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View Diary: Full WikiLeaks Video Released, U.S. Iraq Command Says "Case Closed," For Now (101 comments)

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  •  When I see look at this picture (14+ / 0-)


    As a photographer myself, I know that grin - I see a proud photographer. One of Iraq's best.

    Here's to Namir and all the victims of this terrible, wasteful, unnecessary  war - for every story like this there are thousands more.

    I hold one person responsible for all of this:

    George W. Bush. May he burn in hell.

    "I'm looking forward," he told the troops, "to returning to Afghanistan many times in the years to come." Obama March 2010

    by Wamsutta on Thu Apr 08, 2010 at 07:21:46 PM PDT

    •  Have some been intentionally targeted? (7+ / 0-)

      The numbers are high.  The motivation to avoid the "public relations" problems of Vietnam strong.

      Here's a report from the Committee to Protect Journalists:

      CPJ considers a journalist to be killed on duty if the person died as a result of a hostile action--such as reprisal for his or her work, or crossfire while carrying out a dangerous assignment.

      By Circumstance:
      Murder: 89
      • Crossfire or other acts of war: 50

      • Insurgent/other armed group action: 105 (Includes crossfire, suicide bombings, and murders.)
      • U.S. fire: 16 (CPJ has not found evidence to conclude that U.S. troops targeted journalists in these cases. While the cases are classified as crossfire, CPJ continues to investigate.)
      • Iraqi armed forces, during U.S. invasion: 3 (All are crossfire or acts of war.)
      • Iraqi armed forces, post-U.S. invasion: 1 (Crossfire)
      • Source unconfirmed: 14

      Highest death tolls among news organization:
      • Iraq Media Network (includes Al-Iraqiya, its affiliates, and Sabah newspaper): 14
      • Baghdad TV: 7
      • Al-Arabiya: 6
      • Al-Shaabiya: 5
      • Reuters: 5
      • Kurdistan TV: 4
      • Al-Baghdadia 2

      War is brutal, dehumanizing, and unpredictable. It is not a viable instrument of policy.

      by geomoo on Thu Apr 08, 2010 at 07:34:54 PM PDT

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    •  I wonder how Obama's most hardcore loyalists... (5+ / 0-)

      ... can explain this:

      After two years of traveling around the country and criticizing President Bush, President-elect Barack Obama said Friday that he "always thought [Bush] was a good guy."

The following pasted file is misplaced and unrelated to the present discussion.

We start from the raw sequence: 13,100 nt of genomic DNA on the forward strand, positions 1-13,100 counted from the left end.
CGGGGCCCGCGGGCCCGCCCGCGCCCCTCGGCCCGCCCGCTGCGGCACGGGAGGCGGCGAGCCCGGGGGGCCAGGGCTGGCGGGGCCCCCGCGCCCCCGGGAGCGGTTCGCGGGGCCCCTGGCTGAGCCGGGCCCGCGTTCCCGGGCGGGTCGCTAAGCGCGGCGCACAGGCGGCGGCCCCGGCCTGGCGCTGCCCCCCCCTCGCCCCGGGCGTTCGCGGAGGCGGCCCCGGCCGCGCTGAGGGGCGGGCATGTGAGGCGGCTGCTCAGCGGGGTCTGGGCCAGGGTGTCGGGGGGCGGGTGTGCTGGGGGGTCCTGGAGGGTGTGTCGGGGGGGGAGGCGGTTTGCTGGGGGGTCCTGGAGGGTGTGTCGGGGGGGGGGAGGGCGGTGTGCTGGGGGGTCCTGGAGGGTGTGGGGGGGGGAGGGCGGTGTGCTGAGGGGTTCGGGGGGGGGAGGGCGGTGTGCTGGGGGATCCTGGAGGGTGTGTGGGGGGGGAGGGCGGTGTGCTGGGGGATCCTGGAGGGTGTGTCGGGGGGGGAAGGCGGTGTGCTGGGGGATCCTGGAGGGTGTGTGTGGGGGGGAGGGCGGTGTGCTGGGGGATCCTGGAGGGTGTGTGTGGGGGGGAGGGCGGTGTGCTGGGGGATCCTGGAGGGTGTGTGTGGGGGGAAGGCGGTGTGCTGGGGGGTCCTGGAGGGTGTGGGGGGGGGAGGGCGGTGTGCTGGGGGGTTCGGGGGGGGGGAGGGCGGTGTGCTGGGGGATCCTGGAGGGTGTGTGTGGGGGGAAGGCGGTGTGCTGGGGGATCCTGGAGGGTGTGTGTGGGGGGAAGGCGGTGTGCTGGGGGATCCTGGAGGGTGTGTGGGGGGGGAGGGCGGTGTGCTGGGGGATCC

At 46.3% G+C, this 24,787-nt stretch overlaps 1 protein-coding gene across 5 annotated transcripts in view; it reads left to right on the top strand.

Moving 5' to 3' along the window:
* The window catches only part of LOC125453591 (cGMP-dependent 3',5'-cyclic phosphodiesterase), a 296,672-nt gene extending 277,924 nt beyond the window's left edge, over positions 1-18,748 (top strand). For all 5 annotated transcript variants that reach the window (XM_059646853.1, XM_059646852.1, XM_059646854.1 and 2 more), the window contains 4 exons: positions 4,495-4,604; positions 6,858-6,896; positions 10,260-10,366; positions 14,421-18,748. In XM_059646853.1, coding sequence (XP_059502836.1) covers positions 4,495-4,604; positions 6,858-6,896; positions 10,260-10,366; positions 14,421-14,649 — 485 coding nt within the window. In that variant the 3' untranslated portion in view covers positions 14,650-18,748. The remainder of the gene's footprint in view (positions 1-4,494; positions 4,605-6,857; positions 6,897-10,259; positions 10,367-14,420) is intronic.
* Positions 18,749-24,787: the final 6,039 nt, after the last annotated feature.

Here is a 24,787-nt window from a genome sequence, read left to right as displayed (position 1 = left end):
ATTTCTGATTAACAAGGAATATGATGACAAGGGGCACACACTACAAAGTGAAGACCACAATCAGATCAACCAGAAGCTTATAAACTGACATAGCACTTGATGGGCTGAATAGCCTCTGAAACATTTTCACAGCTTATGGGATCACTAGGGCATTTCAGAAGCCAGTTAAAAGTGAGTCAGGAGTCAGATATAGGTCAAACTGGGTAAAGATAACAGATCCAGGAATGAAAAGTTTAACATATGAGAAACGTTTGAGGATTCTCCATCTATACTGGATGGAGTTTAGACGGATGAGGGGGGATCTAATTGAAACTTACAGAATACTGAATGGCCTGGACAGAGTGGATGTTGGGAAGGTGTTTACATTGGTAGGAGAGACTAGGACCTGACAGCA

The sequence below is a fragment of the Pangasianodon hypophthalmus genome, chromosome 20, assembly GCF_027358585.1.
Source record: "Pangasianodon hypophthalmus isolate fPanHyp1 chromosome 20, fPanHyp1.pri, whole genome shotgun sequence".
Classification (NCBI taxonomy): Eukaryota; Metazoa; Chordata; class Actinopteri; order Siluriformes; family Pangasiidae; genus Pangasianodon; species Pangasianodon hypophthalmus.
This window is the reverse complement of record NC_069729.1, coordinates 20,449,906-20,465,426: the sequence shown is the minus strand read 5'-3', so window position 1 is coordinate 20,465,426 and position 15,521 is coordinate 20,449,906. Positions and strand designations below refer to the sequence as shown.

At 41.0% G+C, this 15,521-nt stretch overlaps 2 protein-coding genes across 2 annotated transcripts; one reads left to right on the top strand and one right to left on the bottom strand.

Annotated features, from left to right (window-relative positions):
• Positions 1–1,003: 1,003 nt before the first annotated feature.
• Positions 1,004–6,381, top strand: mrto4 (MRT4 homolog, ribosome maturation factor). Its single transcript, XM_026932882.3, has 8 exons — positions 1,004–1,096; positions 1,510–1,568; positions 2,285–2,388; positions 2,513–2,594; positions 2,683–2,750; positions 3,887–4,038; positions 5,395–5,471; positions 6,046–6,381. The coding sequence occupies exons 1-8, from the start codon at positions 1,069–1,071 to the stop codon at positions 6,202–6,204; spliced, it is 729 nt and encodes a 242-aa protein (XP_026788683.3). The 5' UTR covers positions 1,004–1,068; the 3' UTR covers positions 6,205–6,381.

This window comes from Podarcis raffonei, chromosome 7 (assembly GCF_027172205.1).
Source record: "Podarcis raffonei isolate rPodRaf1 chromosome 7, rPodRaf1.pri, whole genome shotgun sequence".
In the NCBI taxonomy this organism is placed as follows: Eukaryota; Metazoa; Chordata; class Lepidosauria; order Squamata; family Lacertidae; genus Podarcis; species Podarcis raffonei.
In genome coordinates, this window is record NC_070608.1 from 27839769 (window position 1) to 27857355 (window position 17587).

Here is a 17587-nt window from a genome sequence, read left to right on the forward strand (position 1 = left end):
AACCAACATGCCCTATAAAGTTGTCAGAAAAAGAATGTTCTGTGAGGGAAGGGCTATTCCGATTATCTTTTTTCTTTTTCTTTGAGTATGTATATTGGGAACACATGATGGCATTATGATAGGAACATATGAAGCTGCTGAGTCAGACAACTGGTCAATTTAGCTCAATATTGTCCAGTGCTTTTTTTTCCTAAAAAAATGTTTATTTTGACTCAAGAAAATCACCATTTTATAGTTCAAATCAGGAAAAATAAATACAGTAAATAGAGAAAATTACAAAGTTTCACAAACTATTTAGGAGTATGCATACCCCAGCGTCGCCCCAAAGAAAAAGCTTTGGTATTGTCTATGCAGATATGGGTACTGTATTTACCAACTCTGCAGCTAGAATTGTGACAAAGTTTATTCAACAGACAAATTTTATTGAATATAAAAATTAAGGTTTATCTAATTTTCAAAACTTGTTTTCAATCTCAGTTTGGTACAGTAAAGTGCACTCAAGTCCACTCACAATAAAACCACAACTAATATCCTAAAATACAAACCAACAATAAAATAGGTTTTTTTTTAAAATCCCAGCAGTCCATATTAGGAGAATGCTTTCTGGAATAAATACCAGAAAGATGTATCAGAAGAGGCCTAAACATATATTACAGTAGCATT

"I mean, I think personally he is a good man who loves his family and loves his country," Obama said in an exclusive interview with CNN's John King.


      Is this the same George W. Bush the rest of us are talking about? The bloodthirsty, mass-murdering, lying, arrogant, self-centered war criminal? Two possibilities here: Either Obama is lying through his teeth and just playing politics, or else he really believes what he's saying. If the latter, then that says something NOT SO GOOD about Barack Obama.

      "Any dictator would admire the uniformity and obedience of the U.S. media." -- Noam Chomsky

      by ratmach on Thu Apr 08, 2010 at 07:55:49 PM PDT

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      •  yes, and yes it does. (1+ / 0-)
        Recommended by:

        War cannot be waged to instill any virtue, including democracy or the liberation of women. - Chris Hedges

        by dancewater on Thu Apr 08, 2010 at 08:10:12 PM PDT

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      •  Joseph Goebbels and Hermann Goering (0+ / 0-)

        were said to be wonderfully polite, engaging men at social events.  They had families and were loving Dads, too.  One's personal likeability has absolutely zero to do with whether or not you make good, humane policy.  The ubiquitous confusion about this is what got GWB elected, and what now makes Sarah Palin such an attractive candidate for a certain ignorant segment of America.  But cut Obama some slack.  He isn't saying that he approved of everything Bush did.